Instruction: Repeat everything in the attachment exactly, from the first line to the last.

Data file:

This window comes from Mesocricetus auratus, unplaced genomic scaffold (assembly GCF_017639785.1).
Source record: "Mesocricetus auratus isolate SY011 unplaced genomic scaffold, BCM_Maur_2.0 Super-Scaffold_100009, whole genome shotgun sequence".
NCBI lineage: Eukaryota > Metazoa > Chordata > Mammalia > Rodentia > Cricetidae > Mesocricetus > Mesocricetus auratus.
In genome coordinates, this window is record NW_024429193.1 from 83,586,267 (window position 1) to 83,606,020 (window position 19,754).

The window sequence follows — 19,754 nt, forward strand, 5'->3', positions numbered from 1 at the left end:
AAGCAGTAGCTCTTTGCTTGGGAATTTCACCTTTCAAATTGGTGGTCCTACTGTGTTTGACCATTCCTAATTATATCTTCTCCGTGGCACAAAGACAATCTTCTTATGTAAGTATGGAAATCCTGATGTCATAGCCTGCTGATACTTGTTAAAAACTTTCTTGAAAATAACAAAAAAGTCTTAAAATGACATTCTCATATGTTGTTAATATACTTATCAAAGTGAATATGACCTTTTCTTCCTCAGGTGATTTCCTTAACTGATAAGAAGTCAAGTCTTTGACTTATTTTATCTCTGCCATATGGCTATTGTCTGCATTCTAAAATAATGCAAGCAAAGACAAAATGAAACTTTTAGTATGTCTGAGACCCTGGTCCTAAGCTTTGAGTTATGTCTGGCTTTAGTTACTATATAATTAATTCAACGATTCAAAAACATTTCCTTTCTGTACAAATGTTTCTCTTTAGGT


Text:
This window comes from Mesocricetus auratus, unplaced genomic scaffold (assembly GCF_017639785.1).
Source record: "Mesocricetus auratus isolate SY011 unplaced genomic scaffold, BCM_Maur_2.0 Super-Scaffold_100009, whole genome shotgun sequence".
NCBI lineage: Eukaryota > Metazoa > Chordata > Mammalia > Rodentia > Cricetidae > Mesocricetus > Mesocricetus auratus.
In genome coordinates, this window is record NW_024429193.1 from 83,586,267 (window position 1) to 83,606,020 (window position 19,754).

The window sequence follows — 19,754 nt, forward strand, 5'->3', positions numbered from 1 at the left end:
AAGCAGTAGCTCTTTGCTTGGGAATTTCACCTTTCAAATTGGTGGTCCTACTGTGTTTGACCATTCCTAATTATATCTTCTCCGTGGCACAAAGACAATCTTCTTATGTAAGTATGGAAATCCTGATGTCATAGCCTGCTGATACTTGTTAAAAACTTTCTTGAAAATAACAAAAAAGTCTTAAAATGACATTCTCATATGTTGTTAATATACTTATCAAAGTGAATATGACCTTTTCTTCCTCAGGTGATTTCCTTAACTGATAAGAAGTCAAGTCTTTGACTTATTTTATCTCTGCCATATGGCTATTGTCTGCATTCTAAAATAATGCAAGCAAAGACAAAATGAAACTTTTAGTATGTCTGAGACCCTGGTCCTAAGCTTTGAGTTATGTCTGGCTTTAGTTACTATATAATTAATTCAACGATTCAAAAACATTTCCTTTCTGTACAAATGTTTCTCTTTAGGT